There used to be a wider gap between gaming systems and engineering workstations. But for people like me, it has narrowed. I bought an Asus TUF A15 a few months ago, and it *smokes* my other Lenovo and Dell portable workstations. But the bottleneck in my parallelized code is reading and writing data to disk. And so having capacity for multiple disks is a good thing. So the Dells and Lenovo workstations are great for that.

I'm running 100% load for hours at a time. The Dells/Lenovos haven't given me problems. I haven't had problems with the Asus A15 either. But you'll read comments here about people who swear "it has bad thermals." I personally haven't had any issues. And I love the Ryzen 4800....

(BTW, I also prefered Dells earlier because of the Linux support versus the new Ryzen 4000s. The Ryzen 4000 support will catch up eventually....)

When you get down to it, a slightly slower computer with non-cutting edge specs that works predictably and does not crash is better (for me and my customers) than a cutting edge computer that does crash or which may crash. It's really a roll of the dice these days, with most reputable brands. But it's a $1000+/day roll of the dice. So risk averse engineers and consultants like me sometimes pay for the slightly less risky, slower solution.

And then we use the money we didn't waste debugging work computer problems to buy gaming systems for non-work....

Edit: I'll also add that engineering workstations are pretty modular to facilitate maintenance in an enterprise environment. So that's valuable to some (enterprise) buyers.
Thanks for insights, that's what i didn't take into account: reliability and research focus. Suddenly it makes much more sense.
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#9
Quote from asunwoo
:
What professional model laptop would you recommend in this price range? At first glance, I thought this looks like an excellent deal on this model, and it has tons of expandability (4 memory slots, 4 m.2 slots)
My (sincere) question is: would you still go with this professional model when something like https://www.costco.com/msi-ge75-r...84982.html will cost $1200 on BF?
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#10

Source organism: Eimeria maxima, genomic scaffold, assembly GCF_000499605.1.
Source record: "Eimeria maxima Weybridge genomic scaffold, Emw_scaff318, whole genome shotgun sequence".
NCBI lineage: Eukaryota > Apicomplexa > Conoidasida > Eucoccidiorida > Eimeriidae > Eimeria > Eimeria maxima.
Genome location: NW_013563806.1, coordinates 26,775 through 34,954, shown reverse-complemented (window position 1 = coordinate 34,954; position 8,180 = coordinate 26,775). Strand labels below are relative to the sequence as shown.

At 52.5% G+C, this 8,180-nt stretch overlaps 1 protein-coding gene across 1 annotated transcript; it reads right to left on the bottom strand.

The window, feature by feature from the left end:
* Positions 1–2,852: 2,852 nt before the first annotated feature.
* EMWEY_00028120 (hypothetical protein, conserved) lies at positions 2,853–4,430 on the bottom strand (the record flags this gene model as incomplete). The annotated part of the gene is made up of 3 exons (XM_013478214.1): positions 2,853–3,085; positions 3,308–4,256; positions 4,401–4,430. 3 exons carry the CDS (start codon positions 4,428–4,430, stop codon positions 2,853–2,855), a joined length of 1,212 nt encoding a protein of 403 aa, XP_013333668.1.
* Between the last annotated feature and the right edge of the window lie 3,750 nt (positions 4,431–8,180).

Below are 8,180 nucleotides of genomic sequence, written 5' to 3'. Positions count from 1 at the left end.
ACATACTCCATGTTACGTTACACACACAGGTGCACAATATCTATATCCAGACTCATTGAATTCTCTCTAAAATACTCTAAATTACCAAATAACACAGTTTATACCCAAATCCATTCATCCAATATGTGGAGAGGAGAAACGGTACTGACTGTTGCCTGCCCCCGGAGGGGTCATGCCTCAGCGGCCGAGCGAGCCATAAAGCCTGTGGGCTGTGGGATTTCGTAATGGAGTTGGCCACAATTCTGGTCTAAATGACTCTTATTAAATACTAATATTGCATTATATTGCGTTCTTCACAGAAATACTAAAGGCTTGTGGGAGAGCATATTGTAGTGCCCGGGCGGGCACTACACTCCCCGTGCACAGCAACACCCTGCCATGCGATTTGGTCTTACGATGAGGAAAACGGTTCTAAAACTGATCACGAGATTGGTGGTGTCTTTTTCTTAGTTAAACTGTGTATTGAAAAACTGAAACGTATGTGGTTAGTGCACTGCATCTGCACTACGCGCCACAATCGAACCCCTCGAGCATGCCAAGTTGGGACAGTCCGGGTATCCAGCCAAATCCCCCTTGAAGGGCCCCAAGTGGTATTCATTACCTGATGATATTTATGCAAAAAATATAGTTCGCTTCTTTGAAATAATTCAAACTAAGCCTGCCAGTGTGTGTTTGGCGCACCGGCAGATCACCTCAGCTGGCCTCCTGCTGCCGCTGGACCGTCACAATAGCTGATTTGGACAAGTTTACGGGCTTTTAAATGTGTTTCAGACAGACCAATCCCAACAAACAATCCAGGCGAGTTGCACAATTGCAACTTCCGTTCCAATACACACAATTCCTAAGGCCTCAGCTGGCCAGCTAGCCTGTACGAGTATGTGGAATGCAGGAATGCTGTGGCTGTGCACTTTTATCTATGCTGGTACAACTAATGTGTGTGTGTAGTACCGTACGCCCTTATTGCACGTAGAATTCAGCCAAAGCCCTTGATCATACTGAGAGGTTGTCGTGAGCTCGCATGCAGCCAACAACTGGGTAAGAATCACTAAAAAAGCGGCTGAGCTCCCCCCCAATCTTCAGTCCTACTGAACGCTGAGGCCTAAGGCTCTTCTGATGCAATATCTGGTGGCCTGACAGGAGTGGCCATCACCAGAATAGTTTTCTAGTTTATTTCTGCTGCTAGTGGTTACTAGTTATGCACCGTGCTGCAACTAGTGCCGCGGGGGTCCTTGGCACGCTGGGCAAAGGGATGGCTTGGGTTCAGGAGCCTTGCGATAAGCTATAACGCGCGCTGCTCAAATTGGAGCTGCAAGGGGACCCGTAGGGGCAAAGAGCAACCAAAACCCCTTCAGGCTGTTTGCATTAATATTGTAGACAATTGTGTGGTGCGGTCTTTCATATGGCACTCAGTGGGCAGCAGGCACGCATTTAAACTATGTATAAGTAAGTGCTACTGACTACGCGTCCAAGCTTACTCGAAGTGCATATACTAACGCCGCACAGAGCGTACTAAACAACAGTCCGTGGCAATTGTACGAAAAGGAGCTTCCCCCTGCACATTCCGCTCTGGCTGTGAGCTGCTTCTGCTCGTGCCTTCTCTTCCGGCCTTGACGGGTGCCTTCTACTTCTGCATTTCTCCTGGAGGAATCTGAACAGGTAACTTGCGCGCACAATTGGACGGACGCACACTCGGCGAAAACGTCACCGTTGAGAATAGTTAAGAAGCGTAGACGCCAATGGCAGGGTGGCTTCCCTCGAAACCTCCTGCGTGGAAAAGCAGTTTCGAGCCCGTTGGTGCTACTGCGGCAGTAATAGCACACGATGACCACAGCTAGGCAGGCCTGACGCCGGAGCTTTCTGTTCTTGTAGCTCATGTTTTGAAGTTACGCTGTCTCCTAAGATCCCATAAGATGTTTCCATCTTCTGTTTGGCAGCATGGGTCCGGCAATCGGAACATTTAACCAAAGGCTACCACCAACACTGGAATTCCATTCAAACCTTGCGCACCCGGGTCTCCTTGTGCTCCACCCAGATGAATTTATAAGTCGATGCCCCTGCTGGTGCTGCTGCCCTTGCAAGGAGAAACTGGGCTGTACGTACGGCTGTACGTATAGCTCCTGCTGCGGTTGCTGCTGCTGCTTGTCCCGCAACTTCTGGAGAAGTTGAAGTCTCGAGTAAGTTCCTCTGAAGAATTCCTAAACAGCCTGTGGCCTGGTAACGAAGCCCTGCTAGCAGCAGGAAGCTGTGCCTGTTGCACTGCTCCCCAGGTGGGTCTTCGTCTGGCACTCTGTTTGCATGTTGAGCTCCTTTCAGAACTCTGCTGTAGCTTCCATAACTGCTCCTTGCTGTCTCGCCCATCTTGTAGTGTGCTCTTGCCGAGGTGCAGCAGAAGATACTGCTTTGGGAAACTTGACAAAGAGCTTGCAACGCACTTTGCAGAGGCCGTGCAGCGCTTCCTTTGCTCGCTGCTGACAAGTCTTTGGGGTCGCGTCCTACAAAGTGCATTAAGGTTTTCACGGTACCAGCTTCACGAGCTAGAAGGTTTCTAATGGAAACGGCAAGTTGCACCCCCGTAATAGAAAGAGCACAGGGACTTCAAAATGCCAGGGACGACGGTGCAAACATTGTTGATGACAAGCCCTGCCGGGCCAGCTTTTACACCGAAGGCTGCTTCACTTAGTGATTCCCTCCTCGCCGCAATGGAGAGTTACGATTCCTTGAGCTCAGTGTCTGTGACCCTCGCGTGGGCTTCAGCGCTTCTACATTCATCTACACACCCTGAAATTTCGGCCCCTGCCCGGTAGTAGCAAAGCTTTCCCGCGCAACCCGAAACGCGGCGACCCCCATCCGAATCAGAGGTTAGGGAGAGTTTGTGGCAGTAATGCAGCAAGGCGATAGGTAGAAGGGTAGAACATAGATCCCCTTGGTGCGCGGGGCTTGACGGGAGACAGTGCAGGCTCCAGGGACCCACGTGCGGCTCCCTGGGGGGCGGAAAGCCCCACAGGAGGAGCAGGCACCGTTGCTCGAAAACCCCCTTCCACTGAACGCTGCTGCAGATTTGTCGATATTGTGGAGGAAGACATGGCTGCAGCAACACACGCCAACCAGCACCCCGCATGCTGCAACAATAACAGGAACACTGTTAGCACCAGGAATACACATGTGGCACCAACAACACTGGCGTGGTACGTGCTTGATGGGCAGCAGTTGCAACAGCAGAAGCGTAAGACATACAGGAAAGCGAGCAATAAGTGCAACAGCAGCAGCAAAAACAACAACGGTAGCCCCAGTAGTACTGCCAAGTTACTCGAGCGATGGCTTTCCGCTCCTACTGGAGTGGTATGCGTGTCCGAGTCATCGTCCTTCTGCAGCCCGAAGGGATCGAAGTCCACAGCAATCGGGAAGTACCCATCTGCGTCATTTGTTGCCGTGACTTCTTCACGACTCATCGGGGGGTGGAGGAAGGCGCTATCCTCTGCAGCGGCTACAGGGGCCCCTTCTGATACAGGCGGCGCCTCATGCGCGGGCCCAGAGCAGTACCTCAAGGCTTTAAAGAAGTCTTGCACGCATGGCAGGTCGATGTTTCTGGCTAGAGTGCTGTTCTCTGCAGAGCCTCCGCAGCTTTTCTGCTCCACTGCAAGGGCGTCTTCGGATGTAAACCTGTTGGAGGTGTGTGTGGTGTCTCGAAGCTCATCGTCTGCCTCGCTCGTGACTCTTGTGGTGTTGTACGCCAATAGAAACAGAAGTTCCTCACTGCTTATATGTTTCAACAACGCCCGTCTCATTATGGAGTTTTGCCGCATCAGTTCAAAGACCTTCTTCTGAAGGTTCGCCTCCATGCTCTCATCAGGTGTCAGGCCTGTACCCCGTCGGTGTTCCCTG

Quote from Californify
:
I must be missing something, but according to benchmarks:
I7-9850H < Ryzen 7 4800H
Quadro RTX 3000 < RTX 2060
Plus that 8gb 2666mhz ram just looks out of place.
At nearly $1500 i could hardly call that slick.
It's a Quadro not a RTX gaming card. That means Photoshop, Autocad, Premier, Solidworks not wasting your life playing Fortnite. This is a professional workstation. I typically pay $3000-$4000 for these types of systems, albeit more memory bigger drive, Easy fixes-- minimal cost. I'd prefer a Xeon over this--but good mid-level machine. AMD fanboys need to go to college and learn the difference. In professional circles you'd get laughed out of the room for bringing a Ryzen.
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#11
Quote from GlenC3825
:
It's a Quadro not a RTX gaming card. That means Photoshop, Autocad, Premier, Solidworks not wasting your life playing Fortnite. This is a professional workstation. I typically pay $3000-$4000 for these types of systems, albeit more memory bigger drive, Easy fixes-- minimal cost. I'd prefer a Xeon over this--but good mid-level machine. AMD fanboys need to go to college and learn the difference. In professional circles you'd get laughed out of the room for bringing a Ryzen.
Pretty much the entire Silicon Valley works on Macs, and so do I for many years, so no hard feelings, please Smilie
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#12
Not slick at all...
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Last edited by Eigelchen November 19, 2020 at 08:27 PM.
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#13
I thought the RTX3000 are very powerful, not sure if this is the 70, 80 or 90 series... Any of them should be decent IDT.
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#14
Quote from Californify
:
Pretty much the entire Silicon Valley works on Macs, and so do I for many years, so no hard feelings, please Smilie
He is talking about cad/designers/engineers running software made for PC and not mac. The valley is all programmers.
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#15
Quote from GlenC3825
:
It's a Quadro not a RTX gaming card. That means Photoshop, Autocad, Premier, Solidworks not wasting your life playing Fortnite. This is a professional workstation. I typically pay $3000-$4000 for these types of systems, albeit more memory bigger drive, Easy fixes-- minimal cost. I'd prefer a Xeon over this--but good mid-level machine. AMD fanboys need to go to college and learn the difference. In professional circles you'd get laughed out of the room for bringing a Ryzen.
So right... It needs double if not 4 times the ram and another 1tb SSD. I'm running similar configuration with with P1000 I wish my laptop had RTX 3000.